Insight 21: Why worry about low prices? by ChallengeFS

Dear reader,

In this article, we hear again from ChallengFs (MrWh1te). He discusses what many of us have witnessed- panic selling in a drop and giddy buying in a rise.

Over my time on the platforms I have definitely been guilty of buying on a rise early on. But over time you gain experience. I haven't bought in a rise for a very long time now- I sell. My last selling on a big dip was on the infamous 'Brown Sunday' on Football Index- but that wasn't quite panic, it was the feeling I could sell and rebuy lower which I did. Now I seem to be in a steady anti-the-masses buying and selling pattern based pretty much on Twitter sentiment reading alone!

I think it does take time to get comfortable buying when everyone else is dumping and like wise experience to sell on a rise instead of getting carried away. It really is a simple notion- but it takes practice and then confidence to master it! Overall on these young platforms, you need to know your strategy (this article has a diagnostic quiz that may help), follow market sentiment, research the players you buy and understand what the companies themselves are facing regarding their stability and potential for growth.

For example, there is a lot up in the air around Football Index at the moment, but if you really believe in the long term of the product and that these current dividends will be in place (or better!) next season, you can really mop up some great 'low' prices right now. It is a product call as much as a player call. Sorare- do you back the growth to continue? They don't even have an app yet! Footstock- do you believe in the fixes they've put in place? Will cards become scarce and sought after? Will FS and FI expand to new pooled liquidity territories? You have to also consider potential negative scenarios- Sportstack apparently folded due to low trading activity and some confusion over their new career dividends idea. More and more competitor companies keep popping up too! See 'Players Exchange (Beta)' now listed in our sign up offers.

There is so much to consider on each platform! Thanks to @ChallengeFs for sending in his outlook on these reactions to ups and downs.

Guest articles very much appreciated- just get in touch if you have an insight to your experience, maybe a hindsight- a lesson learnt? Or a reaction to any market changes!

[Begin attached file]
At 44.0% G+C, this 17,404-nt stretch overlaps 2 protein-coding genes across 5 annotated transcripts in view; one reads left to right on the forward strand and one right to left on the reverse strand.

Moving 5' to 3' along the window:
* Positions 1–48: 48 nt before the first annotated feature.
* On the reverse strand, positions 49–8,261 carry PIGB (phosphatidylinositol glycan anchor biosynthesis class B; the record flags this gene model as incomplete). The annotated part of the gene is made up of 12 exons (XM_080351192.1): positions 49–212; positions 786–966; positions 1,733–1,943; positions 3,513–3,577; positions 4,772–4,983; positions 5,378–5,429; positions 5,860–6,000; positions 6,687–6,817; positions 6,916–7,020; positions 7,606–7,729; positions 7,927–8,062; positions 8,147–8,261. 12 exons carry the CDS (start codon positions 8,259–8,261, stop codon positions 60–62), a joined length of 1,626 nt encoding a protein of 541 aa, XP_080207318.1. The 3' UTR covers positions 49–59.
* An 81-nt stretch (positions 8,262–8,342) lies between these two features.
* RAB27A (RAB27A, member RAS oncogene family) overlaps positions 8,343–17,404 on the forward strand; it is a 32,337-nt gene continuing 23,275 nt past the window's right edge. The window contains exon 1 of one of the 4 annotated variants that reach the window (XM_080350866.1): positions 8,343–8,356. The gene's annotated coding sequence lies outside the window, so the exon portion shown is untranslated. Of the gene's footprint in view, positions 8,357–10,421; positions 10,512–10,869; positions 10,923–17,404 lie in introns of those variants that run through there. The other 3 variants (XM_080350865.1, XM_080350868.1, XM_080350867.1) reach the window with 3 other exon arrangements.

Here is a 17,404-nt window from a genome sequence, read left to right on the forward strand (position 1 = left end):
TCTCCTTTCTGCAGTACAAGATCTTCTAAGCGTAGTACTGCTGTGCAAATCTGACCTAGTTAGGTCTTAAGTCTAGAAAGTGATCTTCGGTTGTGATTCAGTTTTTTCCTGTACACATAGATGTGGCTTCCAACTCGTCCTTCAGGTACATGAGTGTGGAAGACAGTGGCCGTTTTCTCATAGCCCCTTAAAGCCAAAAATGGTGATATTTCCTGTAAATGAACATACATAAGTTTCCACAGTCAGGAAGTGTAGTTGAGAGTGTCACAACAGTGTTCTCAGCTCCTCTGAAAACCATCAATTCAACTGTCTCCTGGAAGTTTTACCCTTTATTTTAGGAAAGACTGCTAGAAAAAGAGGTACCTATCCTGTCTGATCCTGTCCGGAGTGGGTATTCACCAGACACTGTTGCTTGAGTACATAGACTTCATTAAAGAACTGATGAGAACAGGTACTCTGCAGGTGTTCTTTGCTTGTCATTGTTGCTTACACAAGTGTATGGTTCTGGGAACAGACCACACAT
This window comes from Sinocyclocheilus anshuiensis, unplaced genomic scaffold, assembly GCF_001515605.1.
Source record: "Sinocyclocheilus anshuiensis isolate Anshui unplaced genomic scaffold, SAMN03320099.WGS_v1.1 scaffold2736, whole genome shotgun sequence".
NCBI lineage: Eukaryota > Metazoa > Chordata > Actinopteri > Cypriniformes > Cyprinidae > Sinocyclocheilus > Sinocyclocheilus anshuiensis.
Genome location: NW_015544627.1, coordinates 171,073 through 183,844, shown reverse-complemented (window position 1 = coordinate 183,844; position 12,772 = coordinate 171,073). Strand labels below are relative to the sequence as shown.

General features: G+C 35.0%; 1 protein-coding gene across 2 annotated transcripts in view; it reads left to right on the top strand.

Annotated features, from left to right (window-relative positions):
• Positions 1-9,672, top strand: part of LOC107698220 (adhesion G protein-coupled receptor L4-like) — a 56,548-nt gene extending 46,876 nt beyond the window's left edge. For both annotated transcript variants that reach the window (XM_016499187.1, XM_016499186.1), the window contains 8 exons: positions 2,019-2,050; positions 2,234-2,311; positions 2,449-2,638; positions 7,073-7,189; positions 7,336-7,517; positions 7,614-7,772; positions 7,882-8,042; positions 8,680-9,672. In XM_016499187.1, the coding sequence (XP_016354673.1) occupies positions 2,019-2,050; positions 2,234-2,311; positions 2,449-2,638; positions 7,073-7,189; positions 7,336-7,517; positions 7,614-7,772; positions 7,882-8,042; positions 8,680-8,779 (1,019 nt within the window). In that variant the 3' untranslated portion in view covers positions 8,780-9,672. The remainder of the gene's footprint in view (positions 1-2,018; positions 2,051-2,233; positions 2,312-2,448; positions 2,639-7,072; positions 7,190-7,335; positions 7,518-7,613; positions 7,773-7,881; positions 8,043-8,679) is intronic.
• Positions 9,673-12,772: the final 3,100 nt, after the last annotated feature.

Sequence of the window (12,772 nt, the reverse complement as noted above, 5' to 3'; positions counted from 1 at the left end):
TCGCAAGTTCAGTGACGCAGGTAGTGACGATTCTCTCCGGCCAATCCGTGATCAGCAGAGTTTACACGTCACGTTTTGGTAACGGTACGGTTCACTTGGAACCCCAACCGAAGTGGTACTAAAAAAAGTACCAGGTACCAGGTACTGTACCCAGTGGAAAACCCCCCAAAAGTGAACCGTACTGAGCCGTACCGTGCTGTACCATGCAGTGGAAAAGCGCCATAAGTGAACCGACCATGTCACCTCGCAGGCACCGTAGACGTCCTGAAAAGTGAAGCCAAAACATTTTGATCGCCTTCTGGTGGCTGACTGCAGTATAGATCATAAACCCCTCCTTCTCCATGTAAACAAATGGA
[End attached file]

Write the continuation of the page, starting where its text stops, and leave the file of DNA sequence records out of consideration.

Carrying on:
Thanks for reading,




Everyone loves a bargain right? Discounts? Offers? Codes! I know I do. In all walks of life, we love a bargain. You are probably reading this coming from a gambling background. Bet on Salah to score at 2/1. Or enhanced offer of 6/1. You pick the 6/1 every single time right, because everyone loves a bargain!

Or do they?

Footstock, Football Index, Sorare. All similar yet completely different platforms. All have one thing in common; people want to pay more and get a lower % return on their investment. It really makes no sense. Not only do they want to pay more, but they use the excuse of cheaper prices as a sign of a struggling platform. Which is not always correct. As a user, you should want the cards/shares as cheap as possible.

I seek to challenge the misconception, amongst the majority that high, prices = good and low prices = bad. I believe this to be quite simply, wrong.

I have chosen these three sites as I currently have money in them and feel I can speak with reasonable knowledge of them, especially FS and FI.

This article is NOT a discussion about which site is best, which can make more money or is safest. You may contact me on twitter or slack for a more detailed discussion on that if you would like. It is simply a discussion on why cheaper prices = better for the user.


It is well known that prices peaked in April 2020 when a huge influx of new users joined due to virtuals and no football. A lot of these people joined from Football Index where cap app was the order of the day. I do have some sympathy for anyone buying in these times (I was one of them). It did however leave legacy issues that the platform are working hard to address.

That said, you need to consider why you are buying. For me there are 5 main reasons.

1) To enter cards in tournaments. If this is you, then the high price of the card does not matter one little bit. All that matters is if the price you paid is going to return you more prize money than it cost. In this situation, the cheaper the cards fall, the better it is for you. If you are winning £300 in a tournament, it is better for you to have paid £100 for the team and make £200 profit, than pay £300 for the team and make no profit (as a one off). You WANT cheap cards.

2) To trade. If this is you, you want as many highs and lows as possible. Big dips and peaks with wide spreads will let you make the most money. Arguably cheaper prices here are better too. You could buy one Bruno for £140 or 466 30p players that go inactive in a few months’ time. Those 30p players could double in value in that time. When trading, the cheaper the buy price, the bigger % gain you stand to make when selling. If you want to make 20% profit per trade, buying at £1.00 and selling for £1.20 is far easier than buying at £140 and selling at £168. And comes at far less risk to price drops.

3) Buying for inactives to credit swap. As above, the cheaper you buy for, the bigger % you make when you either swap for credit or sell to someone else to swap.

4) To play side games. Again, the cheaper you can get a card for, the lower the gamble you are making. Putting a card into roulette? Would you rather buy him for £2 than £6?

5) Capital appreciation. This is the only time it is better for the user for prices to keep going up. However, in my opinion, Footstock is not the sort of site for cap app, and whilst there will be great opportunities for this, it isn’t a strategy that I would employ and is high risk.

Football Index